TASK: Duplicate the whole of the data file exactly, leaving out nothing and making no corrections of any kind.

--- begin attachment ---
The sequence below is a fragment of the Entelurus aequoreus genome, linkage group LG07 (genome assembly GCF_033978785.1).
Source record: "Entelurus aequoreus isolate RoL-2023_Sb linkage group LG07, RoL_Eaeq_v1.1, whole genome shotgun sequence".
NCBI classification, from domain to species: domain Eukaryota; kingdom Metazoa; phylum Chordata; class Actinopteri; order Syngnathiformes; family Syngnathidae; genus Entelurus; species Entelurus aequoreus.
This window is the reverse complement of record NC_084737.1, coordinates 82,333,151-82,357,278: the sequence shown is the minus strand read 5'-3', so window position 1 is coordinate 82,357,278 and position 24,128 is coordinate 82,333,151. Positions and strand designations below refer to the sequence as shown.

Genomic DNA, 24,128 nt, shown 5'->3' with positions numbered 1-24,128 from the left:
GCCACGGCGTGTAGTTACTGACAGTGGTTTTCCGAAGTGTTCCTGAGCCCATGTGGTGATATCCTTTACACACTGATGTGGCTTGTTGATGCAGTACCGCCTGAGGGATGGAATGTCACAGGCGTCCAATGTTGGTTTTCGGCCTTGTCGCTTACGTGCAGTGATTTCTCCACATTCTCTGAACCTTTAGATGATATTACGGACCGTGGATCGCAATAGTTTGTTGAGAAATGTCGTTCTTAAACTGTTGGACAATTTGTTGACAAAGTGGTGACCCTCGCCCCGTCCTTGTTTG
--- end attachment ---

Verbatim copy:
The sequence below is a fragment of the Entelurus aequoreus genome, linkage group LG07 (genome assembly GCF_033978785.1).
Source record: "Entelurus aequoreus isolate RoL-2023_Sb linkage group LG07, RoL_Eaeq_v1.1, whole genome shotgun sequence".
NCBI classification, from domain to species: domain Eukaryota; kingdom Metazoa; phylum Chordata; class Actinopteri; order Syngnathiformes; family Syngnathidae; genus Entelurus; species Entelurus aequoreus.
This window is the reverse complement of record NC_084737.1, coordinates 82,333,151-82,357,278: the sequence shown is the minus strand read 5'-3', so window position 1 is coordinate 82,357,278 and position 24,128 is coordinate 82,333,151. Positions and strand designations below refer to the sequence as shown.

Genomic DNA, 24,128 nt, shown 5'->3' with positions numbered 1-24,128 from the left:
GCCACGGCGTGTAGTTACTGACAGTGGTTTTCCGAAGTGTTCCTGAGCCCATGTGGTGATATCCTTTACACACTGATGTGGCTTGTTGATGCAGTACCGCCTGAGGGATGGAATGTCACAGGCGTCCAATGTTGGTTTTCGGCCTTGTCGCTTACGTGCAGTGATTTCTCCACATTCTCTGAACCTTTAGATGATATTACGGACCGTGGATCGCAATAGTTTGTTGAGAAATGTCGTTCTTAAACTGTTGGACAATTTGTTGACAAAGTGGTGACCCTCGCCCCGTCCTTGTTTG